Dubai: A career in the drone business?
The pay scales are certainly looking good, with operators likely to earn between Dh4800 and Dh13,700 a month, while UAV (unmanned aerial vehicle) engineers can pick up above Dh22,000 to Dh25,000. Throw in a bit of AI specialization skills into it and the candidates pay scales can cross Dh30,000, according to the Economic Research Institute.
As multiple UAE sectors take to drone possibilities, “The UAE’s UAV sector holds an addressable value of approximately $1.1 billion,” said Alex Lapirov, CEO of Microavia, which has localised the entire drone manufacturing cycle from its Dubai Silicon Oasis hub (which opened in 2022).
Our most valuable asset is our people. In the UAE, we have access to talent from all over the world.
“This value is expected to grow significantly, especially with the expansion into logistics and human transportation using autonomous flying vehicles.”
As home-grown commercial drone manufacturers see a surge in their order books, the utilization of UAVs now spans infrastructure, agriculture, transportation and entertainment. This is the demand feeding into jobs for software and drone engineers, pilots, operators, business development managers, videographers and editors, as well as technicians.
Microavia has plans for significant capacity and product expansions to cater to rising demand in the MENA markets, including ones that integrate AI into flight scenarios to achieve complete flight autonomy.
Drone manufacturing firms are also turning to UAE universities for talent. “We are experiencing an increase in orders, and in the coming year, we plan to focus more on collaborating with universities, sourcing young talent, and providing training and opportunities,” said Lapirov.
Where can drones be used?
In the UAE, demand for technology specialists has been dominating the new jobs market. Experimentation and data collection lead to the discovery of new applications for drones of today and the near future. “In agriculture, for instance, drones are no longer limited to spraying pesticides,” said Lapirov. “They are now used for monitoring vegetation health and even predicting crop yields by analysing plant behaviour in the early stages.”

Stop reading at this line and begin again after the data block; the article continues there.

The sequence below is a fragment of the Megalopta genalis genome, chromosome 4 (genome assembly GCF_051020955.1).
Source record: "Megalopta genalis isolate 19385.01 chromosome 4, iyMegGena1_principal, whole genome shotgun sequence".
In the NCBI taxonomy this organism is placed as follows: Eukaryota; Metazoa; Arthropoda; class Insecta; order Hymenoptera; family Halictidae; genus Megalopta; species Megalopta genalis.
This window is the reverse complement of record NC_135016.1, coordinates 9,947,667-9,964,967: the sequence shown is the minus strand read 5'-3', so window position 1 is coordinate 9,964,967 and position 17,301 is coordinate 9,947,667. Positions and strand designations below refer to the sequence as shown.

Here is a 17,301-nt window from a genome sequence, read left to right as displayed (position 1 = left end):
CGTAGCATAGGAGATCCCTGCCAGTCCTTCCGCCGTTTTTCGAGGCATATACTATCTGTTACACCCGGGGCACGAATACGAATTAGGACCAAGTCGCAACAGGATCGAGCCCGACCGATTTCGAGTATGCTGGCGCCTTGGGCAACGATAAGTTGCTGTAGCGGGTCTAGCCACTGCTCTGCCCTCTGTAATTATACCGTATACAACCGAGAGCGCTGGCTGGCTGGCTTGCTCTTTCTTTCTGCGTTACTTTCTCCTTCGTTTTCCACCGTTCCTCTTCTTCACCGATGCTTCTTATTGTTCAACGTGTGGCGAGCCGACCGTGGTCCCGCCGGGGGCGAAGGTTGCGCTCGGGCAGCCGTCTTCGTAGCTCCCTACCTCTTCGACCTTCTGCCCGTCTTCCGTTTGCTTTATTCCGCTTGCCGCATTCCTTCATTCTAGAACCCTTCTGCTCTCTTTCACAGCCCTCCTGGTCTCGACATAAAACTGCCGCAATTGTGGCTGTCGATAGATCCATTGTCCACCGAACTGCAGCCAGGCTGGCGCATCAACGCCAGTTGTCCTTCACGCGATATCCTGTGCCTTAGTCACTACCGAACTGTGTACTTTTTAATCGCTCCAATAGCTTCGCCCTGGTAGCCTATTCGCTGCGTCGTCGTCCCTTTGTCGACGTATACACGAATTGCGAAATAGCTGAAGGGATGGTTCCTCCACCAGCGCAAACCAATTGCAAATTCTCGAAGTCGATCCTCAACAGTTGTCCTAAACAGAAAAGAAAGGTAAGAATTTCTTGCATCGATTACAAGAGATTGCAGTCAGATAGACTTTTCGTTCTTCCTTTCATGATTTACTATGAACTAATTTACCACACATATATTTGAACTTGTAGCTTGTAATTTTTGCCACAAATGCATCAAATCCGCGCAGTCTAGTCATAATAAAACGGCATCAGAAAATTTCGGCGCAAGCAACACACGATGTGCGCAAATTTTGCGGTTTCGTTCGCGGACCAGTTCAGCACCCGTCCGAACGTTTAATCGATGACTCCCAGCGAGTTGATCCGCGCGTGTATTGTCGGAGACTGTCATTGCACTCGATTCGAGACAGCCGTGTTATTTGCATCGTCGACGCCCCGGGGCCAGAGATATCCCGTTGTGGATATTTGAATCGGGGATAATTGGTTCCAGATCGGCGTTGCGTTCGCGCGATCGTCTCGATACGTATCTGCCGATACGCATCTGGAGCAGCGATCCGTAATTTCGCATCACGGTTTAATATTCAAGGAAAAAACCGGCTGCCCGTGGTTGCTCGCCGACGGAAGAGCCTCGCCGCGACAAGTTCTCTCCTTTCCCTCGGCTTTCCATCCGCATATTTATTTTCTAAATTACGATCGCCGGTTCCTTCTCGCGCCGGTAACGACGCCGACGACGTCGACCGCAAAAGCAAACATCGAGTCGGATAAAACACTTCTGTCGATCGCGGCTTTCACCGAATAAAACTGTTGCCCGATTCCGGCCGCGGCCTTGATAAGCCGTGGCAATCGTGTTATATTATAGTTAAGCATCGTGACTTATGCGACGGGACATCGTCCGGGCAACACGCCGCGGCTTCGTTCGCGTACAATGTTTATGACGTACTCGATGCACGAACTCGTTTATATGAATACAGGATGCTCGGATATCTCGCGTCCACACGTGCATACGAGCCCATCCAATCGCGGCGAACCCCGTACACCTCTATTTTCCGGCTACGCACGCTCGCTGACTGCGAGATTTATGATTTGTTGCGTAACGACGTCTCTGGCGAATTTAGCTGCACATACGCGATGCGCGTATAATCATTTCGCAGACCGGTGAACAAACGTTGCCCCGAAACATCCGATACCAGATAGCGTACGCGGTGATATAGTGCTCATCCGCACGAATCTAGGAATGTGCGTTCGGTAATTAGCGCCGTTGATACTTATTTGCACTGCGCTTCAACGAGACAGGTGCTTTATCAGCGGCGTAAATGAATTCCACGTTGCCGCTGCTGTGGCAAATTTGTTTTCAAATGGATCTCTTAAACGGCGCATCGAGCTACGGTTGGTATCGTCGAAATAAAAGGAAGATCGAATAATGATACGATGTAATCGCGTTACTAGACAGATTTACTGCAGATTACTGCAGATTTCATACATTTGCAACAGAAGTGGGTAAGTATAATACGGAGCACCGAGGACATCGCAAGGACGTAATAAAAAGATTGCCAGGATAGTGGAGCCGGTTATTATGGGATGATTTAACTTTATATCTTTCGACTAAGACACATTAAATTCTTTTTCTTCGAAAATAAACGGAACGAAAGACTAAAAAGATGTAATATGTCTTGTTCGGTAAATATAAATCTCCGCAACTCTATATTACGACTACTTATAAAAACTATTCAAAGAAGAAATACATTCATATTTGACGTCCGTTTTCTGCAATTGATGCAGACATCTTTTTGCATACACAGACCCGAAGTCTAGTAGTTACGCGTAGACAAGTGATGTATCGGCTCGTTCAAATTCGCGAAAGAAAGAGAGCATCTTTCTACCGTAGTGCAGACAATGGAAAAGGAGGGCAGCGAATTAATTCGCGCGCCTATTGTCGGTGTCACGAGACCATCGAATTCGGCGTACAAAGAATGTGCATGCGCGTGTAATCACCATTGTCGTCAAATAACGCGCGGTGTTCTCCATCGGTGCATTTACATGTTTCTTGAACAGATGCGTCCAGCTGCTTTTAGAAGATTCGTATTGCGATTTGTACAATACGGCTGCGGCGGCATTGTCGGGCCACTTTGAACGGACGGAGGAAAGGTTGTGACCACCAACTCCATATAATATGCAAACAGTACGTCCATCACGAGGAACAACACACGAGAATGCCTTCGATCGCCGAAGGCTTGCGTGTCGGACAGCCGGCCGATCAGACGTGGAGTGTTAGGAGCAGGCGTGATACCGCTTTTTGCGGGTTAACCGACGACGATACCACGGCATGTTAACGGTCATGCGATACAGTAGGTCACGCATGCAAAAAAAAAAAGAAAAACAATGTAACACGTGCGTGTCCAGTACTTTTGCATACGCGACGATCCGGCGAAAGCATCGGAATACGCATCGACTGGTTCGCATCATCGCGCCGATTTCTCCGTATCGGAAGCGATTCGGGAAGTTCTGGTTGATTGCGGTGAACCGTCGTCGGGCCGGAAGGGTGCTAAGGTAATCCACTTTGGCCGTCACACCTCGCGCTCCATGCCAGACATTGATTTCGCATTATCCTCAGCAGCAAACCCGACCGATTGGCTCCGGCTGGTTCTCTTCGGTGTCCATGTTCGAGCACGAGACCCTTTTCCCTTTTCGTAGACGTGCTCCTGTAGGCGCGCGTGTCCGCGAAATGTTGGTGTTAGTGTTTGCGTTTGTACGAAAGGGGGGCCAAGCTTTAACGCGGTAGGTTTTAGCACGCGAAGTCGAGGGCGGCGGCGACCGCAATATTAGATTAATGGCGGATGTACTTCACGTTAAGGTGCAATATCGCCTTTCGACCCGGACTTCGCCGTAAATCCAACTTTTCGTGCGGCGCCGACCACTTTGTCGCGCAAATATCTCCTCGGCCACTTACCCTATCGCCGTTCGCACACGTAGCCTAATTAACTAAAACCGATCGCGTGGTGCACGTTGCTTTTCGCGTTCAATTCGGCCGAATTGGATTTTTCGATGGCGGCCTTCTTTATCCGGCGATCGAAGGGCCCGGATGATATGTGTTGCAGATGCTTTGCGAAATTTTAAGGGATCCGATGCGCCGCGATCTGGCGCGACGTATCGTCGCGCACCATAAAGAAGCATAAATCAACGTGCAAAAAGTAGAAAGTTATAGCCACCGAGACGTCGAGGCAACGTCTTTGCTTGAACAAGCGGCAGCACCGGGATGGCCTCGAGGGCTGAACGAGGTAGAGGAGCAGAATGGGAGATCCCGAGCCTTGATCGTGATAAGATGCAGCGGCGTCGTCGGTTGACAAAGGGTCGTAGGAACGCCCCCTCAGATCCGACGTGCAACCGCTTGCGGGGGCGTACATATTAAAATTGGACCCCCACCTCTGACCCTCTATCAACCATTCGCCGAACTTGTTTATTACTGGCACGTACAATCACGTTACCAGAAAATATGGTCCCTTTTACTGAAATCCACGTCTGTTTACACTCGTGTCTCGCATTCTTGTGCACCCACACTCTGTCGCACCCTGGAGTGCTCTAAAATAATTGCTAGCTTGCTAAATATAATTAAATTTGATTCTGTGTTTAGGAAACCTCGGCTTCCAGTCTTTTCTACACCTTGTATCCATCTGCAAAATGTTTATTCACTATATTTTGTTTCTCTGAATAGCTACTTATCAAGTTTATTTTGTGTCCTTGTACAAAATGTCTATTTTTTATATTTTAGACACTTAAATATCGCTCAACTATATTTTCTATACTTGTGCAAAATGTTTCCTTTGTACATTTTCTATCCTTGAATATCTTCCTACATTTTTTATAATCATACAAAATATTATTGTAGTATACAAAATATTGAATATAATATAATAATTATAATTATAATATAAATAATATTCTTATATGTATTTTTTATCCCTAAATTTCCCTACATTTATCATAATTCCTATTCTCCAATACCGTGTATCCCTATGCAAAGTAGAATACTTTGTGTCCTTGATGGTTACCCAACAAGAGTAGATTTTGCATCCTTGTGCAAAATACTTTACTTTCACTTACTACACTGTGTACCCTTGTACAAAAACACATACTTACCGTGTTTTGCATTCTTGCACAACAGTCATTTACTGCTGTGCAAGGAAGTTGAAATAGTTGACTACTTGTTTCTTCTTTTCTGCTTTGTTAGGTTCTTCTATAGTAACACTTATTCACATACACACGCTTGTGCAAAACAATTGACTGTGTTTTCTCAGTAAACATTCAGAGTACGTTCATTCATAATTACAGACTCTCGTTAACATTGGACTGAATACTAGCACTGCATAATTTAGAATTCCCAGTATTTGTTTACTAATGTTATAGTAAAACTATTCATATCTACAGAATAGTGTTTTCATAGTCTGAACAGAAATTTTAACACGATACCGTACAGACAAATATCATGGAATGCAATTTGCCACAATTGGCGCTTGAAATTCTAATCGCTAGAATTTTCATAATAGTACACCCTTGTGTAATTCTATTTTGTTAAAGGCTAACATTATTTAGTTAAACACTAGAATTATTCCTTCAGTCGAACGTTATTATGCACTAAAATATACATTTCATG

Drones are also revolutionising industrial applications, such as mining, where they can survey deposits. “Besides industrial, drones are finding their way into the entertainment industry, particularly in densely populated areas,” he added. “They are increasingly being used as alternatives to fireworks for aerial shows.” The monitoring and security sectors are also driving most drone demand in the region.
“For these purposes, companies are seeking structural engineers, AI-based developers, content creators, UAV quality engineers, and business development managers,” an Abu Dhabi based recruiter said.
Manufacturing drones in the UAE
Earlier this year, Abu Dhabi company Monarch Airplane Manufacturing joined hands with the Chinese autonomous aerial vehicle (AAV) technology platform EHang Holdings to develop sustainable electric-powered aircraft and drones for passenger and cargo transportation.
Last month, ADNOC partnered EDGE Group to integrate locally-made UAVs into its onshore and offshore operations. Dr. Saleh Hashem Alhashmi, Director, Group Commercial and In-Country Value at ADNOC, had said: “EDGE’s unmanned aerial vehicles will support us in stopping greenhouse gas emissions. These drones can cover vast areas and reduce the need to mobilise equipment and personnel to potentially harmful environments.”
Microavia, on the other hand, has two primary offerings on their drone lines – ‘Drone in a box’ (a general-purpose landing station for drones) and the heavy-duty option (Fortis) with a payload of 12kg, primarily serving geophysical sensing purposes in mineral exploration.
The company has invested significantly in establishing an end-to-end supply chain for its drone manufacturing. According to Lapirov, “Our philosophy is to source locally whenever possible at a reasonable price. If local sourcing isn’t feasible, we explore options within the GCC.”
For components like PCBS and battery cells not produced in the GCC, the company looks to India, China, Malaysia and the Philippines.
Lapirov said: “For specific components, we also source from Europe and the US, although lead times can be challenging. To address this, we occasionally procure from Southeast Asia.”
“We follow a lean manufacturing philosophy, so we try to minimize stock levels,” said Alex Lapirov, CEO of Microavia.
While the company doesn’t lease its drones, they offer a drone infrastructure-as-a-service program. The customer receives the platform and pays for their flight time.
As for pricing, it’s customized based on the project and customer requirements. Some clients also opt for pilot and mission planning services.